Script by K V Venkatasubramanian, Senior Journalist
More than five years ago, the United Nations set out a collection of 17 interlinked Sustainable Development Goals (SDGs). The global goals provide a shared “blueprint to achieve a better and more sustainable future for all”. They address the challenges our world and the people face every day. These goals are intended to be achieved by the year 2030, ensuring peace and prosperity for people and the planet now and into the future. They are an urgent call for action by all countries, developed and developing, in a global partnership.
The sustainable development goals recognise that ending poverty and other deprivations must go hand-in-hand with strategies that improve health and education, reduce inequality, and stimulate economic growth–all while tackling climate change and working to preserve the oceans and forests. The SDGs coincided with another historic agreement reached in 2015 at the COP21 (Conference of the Parties) Paris Climate Conference.
To shape the energy and climate agenda ahead of the 26th UN Climate Change Conference of the Parties this November in Glasgow, UK, a three-day virtual World Sustainable Development Summit is being held from February 10. The summit has brought together governments, business leaders, academicians, climate scientists, youth, and the civil society in the fight against climate change.
Prime Minister Narendra Modi inaugurated the summit through a video conference. He emphasised that the route to tackle climate change was through climate justice. India has shown the world that the pursuit of development and protecting the environment are not contrary to each other. It can be done simultaneously in a sustainable way, he said. India is committed to reducing the emissions intensity of GDP by 33 to 35 percent from 2005 levels.
The theme of the summit is ‘Redefining Our Common Future: A Safe and Secure Environment for All’. The topics of discussion include energy and industry transition, adaptation and resilience, nature-based solutions, climate finance, circular economy, clean oceans, and air pollution.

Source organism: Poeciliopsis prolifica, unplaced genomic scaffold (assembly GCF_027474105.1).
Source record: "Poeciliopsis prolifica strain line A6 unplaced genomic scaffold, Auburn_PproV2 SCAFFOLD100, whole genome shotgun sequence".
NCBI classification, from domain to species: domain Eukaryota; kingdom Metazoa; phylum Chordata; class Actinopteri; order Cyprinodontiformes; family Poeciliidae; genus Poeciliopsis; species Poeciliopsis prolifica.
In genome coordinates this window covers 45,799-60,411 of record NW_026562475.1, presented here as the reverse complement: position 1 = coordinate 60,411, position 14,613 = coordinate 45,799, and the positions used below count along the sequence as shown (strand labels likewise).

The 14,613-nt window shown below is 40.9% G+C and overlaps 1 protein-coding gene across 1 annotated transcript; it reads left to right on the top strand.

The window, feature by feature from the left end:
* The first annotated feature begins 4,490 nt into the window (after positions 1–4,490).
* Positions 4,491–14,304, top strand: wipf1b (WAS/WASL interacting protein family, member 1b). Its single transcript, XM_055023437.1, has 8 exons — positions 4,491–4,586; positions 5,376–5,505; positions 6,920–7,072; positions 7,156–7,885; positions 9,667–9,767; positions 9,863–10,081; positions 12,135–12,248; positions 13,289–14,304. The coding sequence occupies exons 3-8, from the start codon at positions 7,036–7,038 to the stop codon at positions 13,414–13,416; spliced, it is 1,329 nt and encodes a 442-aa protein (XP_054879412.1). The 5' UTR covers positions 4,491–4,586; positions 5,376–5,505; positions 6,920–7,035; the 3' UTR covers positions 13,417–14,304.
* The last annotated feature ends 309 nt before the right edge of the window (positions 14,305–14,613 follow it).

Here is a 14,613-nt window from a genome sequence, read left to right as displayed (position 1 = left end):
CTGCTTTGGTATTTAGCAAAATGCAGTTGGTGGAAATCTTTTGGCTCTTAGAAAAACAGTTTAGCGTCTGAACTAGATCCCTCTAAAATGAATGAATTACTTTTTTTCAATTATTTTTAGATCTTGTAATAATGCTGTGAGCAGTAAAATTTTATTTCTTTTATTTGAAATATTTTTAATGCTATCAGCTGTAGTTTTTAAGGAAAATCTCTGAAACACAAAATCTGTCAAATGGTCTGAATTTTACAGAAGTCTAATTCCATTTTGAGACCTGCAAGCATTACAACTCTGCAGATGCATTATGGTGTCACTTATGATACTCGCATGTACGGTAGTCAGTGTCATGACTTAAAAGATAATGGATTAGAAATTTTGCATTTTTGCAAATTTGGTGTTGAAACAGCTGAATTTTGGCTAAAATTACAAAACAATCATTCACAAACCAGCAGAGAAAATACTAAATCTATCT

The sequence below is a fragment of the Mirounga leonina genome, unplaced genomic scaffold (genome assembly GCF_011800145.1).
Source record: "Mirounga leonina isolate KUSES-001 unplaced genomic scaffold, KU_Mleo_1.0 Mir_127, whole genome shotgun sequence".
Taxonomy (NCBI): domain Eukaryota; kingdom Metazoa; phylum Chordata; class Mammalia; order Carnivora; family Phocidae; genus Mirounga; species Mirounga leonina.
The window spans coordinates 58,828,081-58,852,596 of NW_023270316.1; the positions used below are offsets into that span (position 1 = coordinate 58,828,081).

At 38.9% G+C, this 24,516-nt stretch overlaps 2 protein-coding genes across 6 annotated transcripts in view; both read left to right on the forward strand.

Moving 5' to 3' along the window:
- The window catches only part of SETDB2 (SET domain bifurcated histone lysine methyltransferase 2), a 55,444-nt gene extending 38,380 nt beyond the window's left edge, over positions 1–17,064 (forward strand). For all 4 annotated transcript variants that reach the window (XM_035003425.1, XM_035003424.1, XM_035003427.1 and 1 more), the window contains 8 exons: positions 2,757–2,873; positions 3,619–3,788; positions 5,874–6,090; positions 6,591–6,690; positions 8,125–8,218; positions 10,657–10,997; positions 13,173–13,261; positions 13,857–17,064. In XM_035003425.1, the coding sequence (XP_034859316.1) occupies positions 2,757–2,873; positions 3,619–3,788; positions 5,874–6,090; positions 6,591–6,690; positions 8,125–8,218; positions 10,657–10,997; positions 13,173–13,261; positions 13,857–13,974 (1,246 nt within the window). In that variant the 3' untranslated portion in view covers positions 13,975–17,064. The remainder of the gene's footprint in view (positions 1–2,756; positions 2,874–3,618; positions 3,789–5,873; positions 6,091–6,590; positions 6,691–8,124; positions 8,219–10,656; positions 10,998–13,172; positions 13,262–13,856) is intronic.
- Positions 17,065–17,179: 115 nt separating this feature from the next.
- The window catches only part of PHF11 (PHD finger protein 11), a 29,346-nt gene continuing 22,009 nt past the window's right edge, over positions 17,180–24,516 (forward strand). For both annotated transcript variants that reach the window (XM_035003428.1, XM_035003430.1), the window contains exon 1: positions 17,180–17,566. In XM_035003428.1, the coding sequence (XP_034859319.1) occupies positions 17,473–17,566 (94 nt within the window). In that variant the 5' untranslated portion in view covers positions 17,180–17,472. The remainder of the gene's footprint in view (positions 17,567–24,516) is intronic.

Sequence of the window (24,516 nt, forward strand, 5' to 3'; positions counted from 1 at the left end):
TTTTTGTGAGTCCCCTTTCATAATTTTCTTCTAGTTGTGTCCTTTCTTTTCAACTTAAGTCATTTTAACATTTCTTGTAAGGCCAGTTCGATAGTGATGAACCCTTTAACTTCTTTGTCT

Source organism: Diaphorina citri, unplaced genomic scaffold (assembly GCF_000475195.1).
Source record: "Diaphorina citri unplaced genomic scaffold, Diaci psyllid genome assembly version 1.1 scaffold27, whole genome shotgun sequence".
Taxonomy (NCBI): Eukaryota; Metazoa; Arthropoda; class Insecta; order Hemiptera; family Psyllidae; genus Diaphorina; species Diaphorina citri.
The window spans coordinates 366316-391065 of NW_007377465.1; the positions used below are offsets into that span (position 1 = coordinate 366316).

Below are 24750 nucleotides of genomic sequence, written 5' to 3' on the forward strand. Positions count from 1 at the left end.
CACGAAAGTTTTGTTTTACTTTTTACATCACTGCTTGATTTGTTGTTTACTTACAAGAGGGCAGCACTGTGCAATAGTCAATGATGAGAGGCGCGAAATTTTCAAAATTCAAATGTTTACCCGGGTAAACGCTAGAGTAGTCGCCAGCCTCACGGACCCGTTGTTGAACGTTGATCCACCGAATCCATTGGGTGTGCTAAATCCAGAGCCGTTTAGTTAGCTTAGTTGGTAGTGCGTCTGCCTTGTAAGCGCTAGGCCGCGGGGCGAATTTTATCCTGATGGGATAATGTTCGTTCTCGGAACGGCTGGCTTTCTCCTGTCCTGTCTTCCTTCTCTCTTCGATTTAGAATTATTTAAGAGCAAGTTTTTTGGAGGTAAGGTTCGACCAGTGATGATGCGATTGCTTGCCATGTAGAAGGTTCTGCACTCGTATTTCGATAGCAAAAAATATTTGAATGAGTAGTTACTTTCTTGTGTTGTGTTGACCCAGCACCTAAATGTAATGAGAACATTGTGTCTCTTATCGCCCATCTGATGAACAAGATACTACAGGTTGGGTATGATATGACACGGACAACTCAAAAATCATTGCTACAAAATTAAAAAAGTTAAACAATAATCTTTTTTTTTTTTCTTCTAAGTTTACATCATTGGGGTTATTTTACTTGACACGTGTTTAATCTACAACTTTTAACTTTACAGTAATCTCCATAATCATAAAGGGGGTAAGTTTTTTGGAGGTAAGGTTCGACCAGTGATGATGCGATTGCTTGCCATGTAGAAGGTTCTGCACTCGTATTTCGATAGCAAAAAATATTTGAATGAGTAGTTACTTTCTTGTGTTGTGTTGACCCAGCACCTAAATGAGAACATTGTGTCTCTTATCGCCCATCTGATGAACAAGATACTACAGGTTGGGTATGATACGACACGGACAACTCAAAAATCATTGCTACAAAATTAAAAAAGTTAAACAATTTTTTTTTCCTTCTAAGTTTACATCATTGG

The inaugural session was attended by President of the Cooperative Republic of Guyana Mohamed Irfaan Ali, Prime Minister of Papua New Guinea James Marape, Speaker of the People’s Majlis, Republic of Maldives, Mohamed Nasheed, UN Deputy Secretary-General Amina J Mohammed and India’s Minister of Environment, Forest and Climate Change Prakash Javadekar.
The prime minister said the health of the people and the health of the planet will define how the progress journey of humanity will unfold. India believes that sustainable development is incomplete without equitable access. It has brought in a significant change in people’s lives through various social welfare schemes.
The country achieved nearly 100 percent electrification in March 2019 using sustainable technologies and innovative models. The Ujala scheme has brightened up people’s lives– through 367 million LED bulbs. As a result, 38 million tonnes of carbon dioxide have been reduced per year. The scheme, also known as the LED-based Domestic Efficient Lighting Programme (DELP), aims to promote efficient usage of energy for all.
Another social welfare scheme called Ujjwala Yojana envisages a smokeless rural India. Today, about 83 million families, especially women, living below the poverty line have access to clean cooking fuel. Concessional LPG connections given to the households have helped in reducing health disorders, air pollution and deforestation.
More than 34 million rural households have been provided tap connections in just about 18 months, under the country’s Jal Jeevan Mission. Launched in 2019, it aims to provide tap water connections to rural households by 2024. The mission’s urban segment, to be launched soon, will bring safe water to 28.6 million households through tap connection.
India is ready to do whatever possible to further sustainable development. “Our human-centric approach could be a force multiplier for global good,” PM Modi said.
The summit has been organised by The Energy and Resources Institute (TERI). The key partners are India’s Ministry of Environment, Forest and Climate Change, Ministry of New and Renewable Energy and Ministry of Earth Sciences.